What You MUST Know About LinkedIn

Daily inspiration and advice for the ambitious savvy young professional

What You MUST Know About LinkedIn

This is a guest blog from our NEWEST University of Georgia Intern Queen Campus Ambassador, Katie.

As a senior in college, I am constantly stressing about finding a job upon graduation. To alleviate some of this anxiety, I am taking two classes at my college to get ahead in the job search (Career and Life Planning for Seniors and Intro to Interviewing). To my surprise, very few people in these classes have LinkedIn accounts. As a senior, I strongly encourage those of you in college or just entering college to set up a LinkedIn account, and personally brand yourself online. You will be a step ahead of the average college student, and it is important to begin building these professional connections early! Get involved, keep track of your contacts, and get connected online. Here are three easy tips to do just that through LinkedIn:

1) Create a Vanity URL: Every LinkedIn profile has a default URL that usually consists of ugly and confusing codes and numbers. To really set yourself apart, claim your LinkedIn vanity profile and feature it in your resume, blog, or business card. To do this, simply choose to edit your public profile on your main page. You will see an editing screen where you can attempt different combinations of your first and last name. For example, my LinkedIn vanity URL is http://www.linkedin.com/in/katieotto.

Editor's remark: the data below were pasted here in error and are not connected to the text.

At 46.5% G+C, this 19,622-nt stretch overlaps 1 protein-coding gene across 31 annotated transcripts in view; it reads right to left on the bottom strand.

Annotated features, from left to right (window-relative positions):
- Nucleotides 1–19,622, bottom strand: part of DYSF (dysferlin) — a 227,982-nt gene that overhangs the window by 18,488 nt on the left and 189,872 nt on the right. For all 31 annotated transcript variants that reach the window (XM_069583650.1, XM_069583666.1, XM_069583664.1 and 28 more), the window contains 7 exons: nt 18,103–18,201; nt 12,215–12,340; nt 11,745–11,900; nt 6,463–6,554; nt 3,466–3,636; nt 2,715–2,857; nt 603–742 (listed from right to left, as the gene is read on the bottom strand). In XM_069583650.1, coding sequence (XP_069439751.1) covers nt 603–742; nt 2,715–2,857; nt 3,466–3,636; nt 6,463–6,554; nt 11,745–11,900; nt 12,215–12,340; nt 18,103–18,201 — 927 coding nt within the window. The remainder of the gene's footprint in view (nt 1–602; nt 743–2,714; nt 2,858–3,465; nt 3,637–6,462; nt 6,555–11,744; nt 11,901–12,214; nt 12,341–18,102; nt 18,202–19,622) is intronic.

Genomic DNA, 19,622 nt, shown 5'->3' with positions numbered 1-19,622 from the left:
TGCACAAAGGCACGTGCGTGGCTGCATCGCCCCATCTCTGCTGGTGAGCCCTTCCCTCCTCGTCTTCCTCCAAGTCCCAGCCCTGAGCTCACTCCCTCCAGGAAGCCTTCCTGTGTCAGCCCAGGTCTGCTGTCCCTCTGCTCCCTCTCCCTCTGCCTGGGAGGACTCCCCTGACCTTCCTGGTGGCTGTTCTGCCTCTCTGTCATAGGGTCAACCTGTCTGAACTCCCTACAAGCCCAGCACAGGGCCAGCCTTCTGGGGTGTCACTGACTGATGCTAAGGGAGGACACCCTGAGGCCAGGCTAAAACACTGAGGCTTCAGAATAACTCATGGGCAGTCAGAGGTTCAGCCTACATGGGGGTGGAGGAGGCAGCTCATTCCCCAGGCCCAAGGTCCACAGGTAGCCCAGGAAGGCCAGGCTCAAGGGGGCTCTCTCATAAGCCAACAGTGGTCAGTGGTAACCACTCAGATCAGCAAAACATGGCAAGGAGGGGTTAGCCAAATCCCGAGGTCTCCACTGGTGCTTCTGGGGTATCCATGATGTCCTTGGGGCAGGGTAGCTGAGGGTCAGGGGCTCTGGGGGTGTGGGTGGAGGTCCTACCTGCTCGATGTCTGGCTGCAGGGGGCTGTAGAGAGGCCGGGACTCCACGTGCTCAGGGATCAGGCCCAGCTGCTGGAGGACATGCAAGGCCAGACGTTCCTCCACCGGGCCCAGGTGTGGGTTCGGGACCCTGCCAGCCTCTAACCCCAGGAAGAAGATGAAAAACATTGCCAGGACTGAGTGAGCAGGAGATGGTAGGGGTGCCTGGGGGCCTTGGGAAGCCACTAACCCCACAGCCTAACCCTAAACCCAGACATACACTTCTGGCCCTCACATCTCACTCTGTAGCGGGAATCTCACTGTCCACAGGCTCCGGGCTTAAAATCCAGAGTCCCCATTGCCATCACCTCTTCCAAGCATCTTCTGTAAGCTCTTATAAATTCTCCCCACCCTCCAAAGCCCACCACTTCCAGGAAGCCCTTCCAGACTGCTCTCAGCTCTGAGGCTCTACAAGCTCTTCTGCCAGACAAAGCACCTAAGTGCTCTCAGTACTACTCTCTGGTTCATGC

2) Share an update once a week: LinkedIn has hopped on board with other social media sites and has added a “share an update” section where users can share real-time information with their followers. I recommend posting an update at least once a week to keep your LinkedIn profile relevant and interesting. It would also be beneficial to post things that might interest your potential employers. For example, you could share a recent blog post you have written, or a news article that is relevant to your professional field of interest.

3) Ask for recommendations: Do not be scared to ask people to recommend you for the work you have done. While an employer loves to see all of the great things you have outlined in your resume, there is something powerful about seeing a personal message from an employer, a fellow employee, a teacher, or a classmate. I would recommend targeting specific people from each area of your resume rather than sending a bulk e-mail out asking for recommendations. To do this, go to your profile tab and select “ask for recommendations” in the upper right corner. I also recommend creating a personal message when asking for endorsements.

As a college senior, I wish that I had begun this process of personal branding on LinkedIn sooner. That is why I’m here to tell you to get connected! It is so important to build your professional network early. To do this, I encourage you to get involved in things you enjoy, keep track of your contacts, and personally brand yourself on LinkedIn.